JON Stevens remains hopeful that soon the world will hear Noiseworks' unreleased fourth album, and most importantly, his bandmate Stuart Fraser will be performing right beside him on stage.
It's been more than three years since the Sydney pub rockers recorded tracks for their first new album since 1991's Love Versus Money. But before the album could be released Fraser, the band's lead guitarist, was diagnosed with lung cancer in late 2016.
It led to a wave of support from Australian music heavyweights like John Farnham, Jimmy Barnes and Diesel, who performed a benefit concert for Fraser in 2017.
Two years on Fraser's health has improved. Last October he joined Noiseworks bassist Steve Balbi on stage briefly, but a full tour would be problematic.
"He's still in and out," Stevens says. "He's still alive, which is a miracle according to doctors. He's working hard to get on top of it and build his strength up. He can't tour a whole gig yet. He hasn't got the capacity."
Until Fraser can return to Noiseworks, Stevens says the album won't be released.
"We did talk about doing stuff towards the back end of this year, but at the end of the day with Stuart, he's the main guitarist, so you can't go out without Stuart," he says.
In the meantime Stevens is keeping the Noiseworks flame burning. The charismatic frontman is heading out on a Noiseworks and INXS Collection tour, where he'll perform the band's most popular cuts like Take Me Back, Touch and Hot Chilli Woman.
Stevens fronted INXS from 2000 to 2003 following the death of Michael Hutchence in 1997 and was widely considered a more appropriate fit for the legendary band than the controversial Terence Trent D'Arby (1999) and J.D Fortune (2005-2011).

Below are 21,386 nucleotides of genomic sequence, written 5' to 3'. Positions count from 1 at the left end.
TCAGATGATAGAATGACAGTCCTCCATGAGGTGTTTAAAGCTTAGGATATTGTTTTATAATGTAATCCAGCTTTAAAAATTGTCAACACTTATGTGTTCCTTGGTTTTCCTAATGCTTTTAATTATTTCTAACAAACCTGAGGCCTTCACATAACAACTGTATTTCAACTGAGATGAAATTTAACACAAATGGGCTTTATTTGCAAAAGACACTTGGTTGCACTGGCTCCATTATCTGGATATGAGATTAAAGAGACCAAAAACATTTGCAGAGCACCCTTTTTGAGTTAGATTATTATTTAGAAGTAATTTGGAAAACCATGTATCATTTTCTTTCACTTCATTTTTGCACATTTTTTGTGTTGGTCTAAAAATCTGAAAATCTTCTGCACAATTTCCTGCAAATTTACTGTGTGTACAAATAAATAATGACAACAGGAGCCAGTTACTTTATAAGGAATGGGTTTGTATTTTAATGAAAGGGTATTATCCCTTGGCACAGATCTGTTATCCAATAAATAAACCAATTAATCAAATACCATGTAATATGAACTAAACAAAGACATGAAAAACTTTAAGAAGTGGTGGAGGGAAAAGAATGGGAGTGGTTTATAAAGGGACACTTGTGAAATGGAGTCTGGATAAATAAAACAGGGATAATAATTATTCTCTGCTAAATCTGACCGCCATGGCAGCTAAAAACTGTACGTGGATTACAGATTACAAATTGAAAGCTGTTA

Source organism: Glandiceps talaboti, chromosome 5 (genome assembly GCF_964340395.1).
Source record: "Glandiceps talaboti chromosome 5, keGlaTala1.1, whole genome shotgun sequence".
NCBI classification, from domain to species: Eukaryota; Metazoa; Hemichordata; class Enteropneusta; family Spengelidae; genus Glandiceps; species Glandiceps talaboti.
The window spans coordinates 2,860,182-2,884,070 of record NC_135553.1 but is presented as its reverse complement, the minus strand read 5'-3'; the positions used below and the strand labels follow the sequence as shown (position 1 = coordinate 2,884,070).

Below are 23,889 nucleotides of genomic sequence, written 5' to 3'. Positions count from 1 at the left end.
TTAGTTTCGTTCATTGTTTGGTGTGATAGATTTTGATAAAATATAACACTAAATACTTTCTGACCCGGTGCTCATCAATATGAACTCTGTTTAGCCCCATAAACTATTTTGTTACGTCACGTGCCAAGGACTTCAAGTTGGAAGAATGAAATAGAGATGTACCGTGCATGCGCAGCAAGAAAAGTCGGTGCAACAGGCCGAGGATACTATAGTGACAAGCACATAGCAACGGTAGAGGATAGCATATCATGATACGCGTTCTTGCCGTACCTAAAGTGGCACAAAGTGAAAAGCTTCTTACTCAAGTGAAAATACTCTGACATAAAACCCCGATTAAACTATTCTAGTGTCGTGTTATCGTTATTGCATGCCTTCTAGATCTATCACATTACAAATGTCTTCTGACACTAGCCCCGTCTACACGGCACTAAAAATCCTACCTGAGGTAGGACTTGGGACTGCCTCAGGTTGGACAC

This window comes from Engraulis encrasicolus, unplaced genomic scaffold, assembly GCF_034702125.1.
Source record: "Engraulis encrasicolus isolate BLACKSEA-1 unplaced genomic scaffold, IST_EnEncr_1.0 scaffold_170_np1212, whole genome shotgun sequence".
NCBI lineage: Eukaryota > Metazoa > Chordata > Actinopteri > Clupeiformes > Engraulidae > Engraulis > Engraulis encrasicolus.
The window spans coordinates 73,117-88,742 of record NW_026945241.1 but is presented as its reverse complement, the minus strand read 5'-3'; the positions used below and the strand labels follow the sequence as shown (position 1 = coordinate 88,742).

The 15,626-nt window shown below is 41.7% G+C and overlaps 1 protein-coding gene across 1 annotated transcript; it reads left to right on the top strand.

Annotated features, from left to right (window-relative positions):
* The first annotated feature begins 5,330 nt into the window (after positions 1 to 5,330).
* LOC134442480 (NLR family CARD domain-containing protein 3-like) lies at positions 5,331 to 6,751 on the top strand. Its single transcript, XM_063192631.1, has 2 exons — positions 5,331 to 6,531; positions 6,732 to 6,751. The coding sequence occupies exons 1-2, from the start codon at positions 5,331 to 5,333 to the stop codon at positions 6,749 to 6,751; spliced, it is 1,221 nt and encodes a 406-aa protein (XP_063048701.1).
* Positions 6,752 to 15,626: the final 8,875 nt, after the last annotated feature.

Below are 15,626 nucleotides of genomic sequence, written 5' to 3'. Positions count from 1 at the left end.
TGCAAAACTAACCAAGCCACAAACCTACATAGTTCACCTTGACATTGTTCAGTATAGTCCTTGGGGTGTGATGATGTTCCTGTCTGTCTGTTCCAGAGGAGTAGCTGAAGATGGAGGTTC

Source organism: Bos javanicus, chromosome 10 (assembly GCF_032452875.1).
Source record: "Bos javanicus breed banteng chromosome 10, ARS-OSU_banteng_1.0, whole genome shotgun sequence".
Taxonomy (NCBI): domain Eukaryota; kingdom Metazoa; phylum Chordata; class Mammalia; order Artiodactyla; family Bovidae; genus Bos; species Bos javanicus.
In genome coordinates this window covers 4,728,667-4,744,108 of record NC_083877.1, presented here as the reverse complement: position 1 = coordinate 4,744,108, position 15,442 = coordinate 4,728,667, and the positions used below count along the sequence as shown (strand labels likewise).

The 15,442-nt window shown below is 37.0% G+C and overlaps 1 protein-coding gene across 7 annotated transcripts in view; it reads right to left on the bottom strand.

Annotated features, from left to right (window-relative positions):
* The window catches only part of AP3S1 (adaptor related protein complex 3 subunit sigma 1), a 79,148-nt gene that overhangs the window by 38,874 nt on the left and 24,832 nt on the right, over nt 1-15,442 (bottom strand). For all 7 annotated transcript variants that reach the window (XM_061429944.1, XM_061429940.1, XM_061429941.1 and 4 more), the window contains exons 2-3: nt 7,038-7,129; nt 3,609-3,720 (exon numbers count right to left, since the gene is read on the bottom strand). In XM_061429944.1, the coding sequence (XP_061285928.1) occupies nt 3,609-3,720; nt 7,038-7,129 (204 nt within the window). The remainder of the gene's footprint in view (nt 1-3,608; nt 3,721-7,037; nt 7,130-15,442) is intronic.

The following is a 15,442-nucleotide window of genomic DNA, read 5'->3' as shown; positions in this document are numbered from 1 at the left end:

Over the years Stevens has performed INXS songs, but it was only after receiving the blessing of [INXS composer] Andrew Farriss that he fully embraced the concept.
"He [Farriss] was like, 'Please play more INXS stuff because no one else can do them justice'," Stevens says. "They're all such classic songs and it's a real joy to play those songs. When people hear them again, they just go crazy."
Just like Fraser, Stevens has endured his own life-changing health issues. In 2009 he underwent open heart surgeries to clear an artery which was "99.9 per cent" blocked.
A decade later, the 57-year-old feels healthier than when he was immortalised as the leather-clad frontman in Noiseworks' 1991 Hot Chilli Woman video clip.
"Being the singer you're forced to to survive because the responsibilities are always on the singer," he says. "If the singer falls over there's no gig.
"Even in the bad old days when everyone was being bad, I was just being bad. I wasn't being super bad because I had to get up every night. I don't know where I get the energy from. It's a combination of the audience and really maintaining my health. I feel much better now than I did when I was 25."
Jon Stevens performs at the Honeysuckle Hotel on August 8.